Lead-based inks likely used as a drying agent on ancient Egyptian papyri

Detail of a medical treatise from the Tebtunis Temple Library with headings marked in red ink.
Enlarge / Detail of a medical treatise from the Tebtunis Temple Library with headings marked in red ink.

The Papyrus Carlsberg Collection

An international team of scientists used high-energy X-rays to analyze 12 fragments from ancient Egyptian papyri and found lead compounds in both red and black inks used. According to their recent paper, published in the Proceedings of the National Academy of Sciences, this is evidence that these compounds were added not for pigmentation but for their fast-drying properties, to prevent the ink from smearing as people wrote. Painters in 15th-century Europe used a similar technique when developing oil paints, but this study suggests ancient Egyptians discovered it 1,400 years earlier. So the practice may have been much more widespread than previously assumed.

“Our analyses of the inks on the papyri fragments from the unique Tebtunis Temple Library revealed previously unknown compositions of red and black inks, particularly iron-based and lead-based compounds,” said co-author Thomas Christiansen, an Egyptologist from the University of Copenhagen.

As I’ve written previously, synchrotron radiation is a thin beam of very high-intensity X-rays generated within a particle accelerator. Electrons are fired into a linear accelerator to boost their speeds and then injected into a storage ring. They zoom through the ring at near-light speed as a series of magnets bend and focus the electrons. In the process, they give off X-rays, which can then be focused down beamlines. This is useful for analyzing structure because in general, the shorter the wavelength used (and the higher the energy of the light), the finer the details one can image and/or analyze.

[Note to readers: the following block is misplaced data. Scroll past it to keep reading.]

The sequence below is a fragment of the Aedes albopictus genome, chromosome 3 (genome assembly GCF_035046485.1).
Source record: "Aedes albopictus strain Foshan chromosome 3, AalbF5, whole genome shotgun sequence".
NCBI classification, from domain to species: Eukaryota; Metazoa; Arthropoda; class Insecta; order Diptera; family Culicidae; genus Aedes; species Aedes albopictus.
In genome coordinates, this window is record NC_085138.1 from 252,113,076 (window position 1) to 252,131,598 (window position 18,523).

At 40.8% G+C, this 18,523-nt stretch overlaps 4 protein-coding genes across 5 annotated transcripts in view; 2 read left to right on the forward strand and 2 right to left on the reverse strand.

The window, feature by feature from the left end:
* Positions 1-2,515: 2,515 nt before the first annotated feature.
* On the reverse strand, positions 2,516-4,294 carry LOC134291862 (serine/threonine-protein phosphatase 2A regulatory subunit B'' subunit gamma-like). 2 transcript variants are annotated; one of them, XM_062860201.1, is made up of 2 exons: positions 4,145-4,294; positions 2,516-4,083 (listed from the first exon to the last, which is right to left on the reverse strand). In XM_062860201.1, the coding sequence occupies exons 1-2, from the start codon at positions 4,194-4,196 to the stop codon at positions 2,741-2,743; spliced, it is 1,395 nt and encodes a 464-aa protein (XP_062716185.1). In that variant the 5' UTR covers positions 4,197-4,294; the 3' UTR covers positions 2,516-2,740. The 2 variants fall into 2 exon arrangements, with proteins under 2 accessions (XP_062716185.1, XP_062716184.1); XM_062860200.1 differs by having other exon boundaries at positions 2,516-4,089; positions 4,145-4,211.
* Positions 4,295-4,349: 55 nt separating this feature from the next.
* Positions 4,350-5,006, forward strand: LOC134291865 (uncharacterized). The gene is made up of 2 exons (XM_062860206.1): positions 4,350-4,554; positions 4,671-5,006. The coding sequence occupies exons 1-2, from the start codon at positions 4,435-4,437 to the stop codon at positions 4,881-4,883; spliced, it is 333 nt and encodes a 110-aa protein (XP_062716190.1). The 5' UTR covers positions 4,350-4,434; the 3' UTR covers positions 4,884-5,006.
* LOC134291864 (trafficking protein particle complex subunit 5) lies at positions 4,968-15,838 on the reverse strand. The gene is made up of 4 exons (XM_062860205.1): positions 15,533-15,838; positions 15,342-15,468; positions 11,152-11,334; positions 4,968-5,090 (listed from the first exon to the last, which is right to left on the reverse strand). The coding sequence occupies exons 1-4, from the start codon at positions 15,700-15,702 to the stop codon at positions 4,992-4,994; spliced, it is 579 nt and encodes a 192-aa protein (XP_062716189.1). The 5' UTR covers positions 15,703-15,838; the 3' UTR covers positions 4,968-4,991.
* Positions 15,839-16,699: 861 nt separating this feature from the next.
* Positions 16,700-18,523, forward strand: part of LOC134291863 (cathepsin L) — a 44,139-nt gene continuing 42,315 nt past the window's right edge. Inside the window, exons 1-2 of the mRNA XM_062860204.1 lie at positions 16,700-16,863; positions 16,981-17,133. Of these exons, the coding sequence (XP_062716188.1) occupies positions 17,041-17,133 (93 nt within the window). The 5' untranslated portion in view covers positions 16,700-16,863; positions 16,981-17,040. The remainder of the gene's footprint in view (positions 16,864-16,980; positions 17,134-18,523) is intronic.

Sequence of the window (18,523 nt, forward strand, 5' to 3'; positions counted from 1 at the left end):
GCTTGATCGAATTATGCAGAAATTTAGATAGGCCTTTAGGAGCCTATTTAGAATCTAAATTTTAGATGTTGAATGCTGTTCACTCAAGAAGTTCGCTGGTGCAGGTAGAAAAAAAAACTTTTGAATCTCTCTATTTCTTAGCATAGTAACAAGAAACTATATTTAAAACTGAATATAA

That’s what makes synchrotron radiation particularly useful for analyzing art and other priceless artifacts, among other applications. Back in 2008, European scientists used synchrotron radiation to reconstruct the hidden portrait of a peasant woman painted by Vincent van Gogh. The artist (known for re-using his canvases) had painted over it when he created 1887’s Patch of Grass. The synchrotron radiation excites the atoms on the canvas, which then emit X-rays of their own that can be picked up by a fluorescence detector. Each element in the painting has its own X-ray signature, so scientists can identify the distribution of each in the many layers of paint.

Last year, we reported on the work of a team of Dutch and French scientists who used high-energy X-rays to unlock Rembrandt’s secret recipe for his famous impasto technique, believed to be lost to history. Impasto (translated as “dough” or “mixture”) involves applying paint to the canvas in very thick layers. It’s usually done with oil paint because of the thick consistency and slow drying time, although it’s possible to add acrylic gels as a thickening agent to get a similar effect with acrylics. Rembrandt used it to represent folds in clothing or jewels, among other objects, in his paintings. The scientists discovered the presence of a mineral called plumbonacrite in the impasto layer—an uncommon element in paints from that period.

And earlier this year, we reported on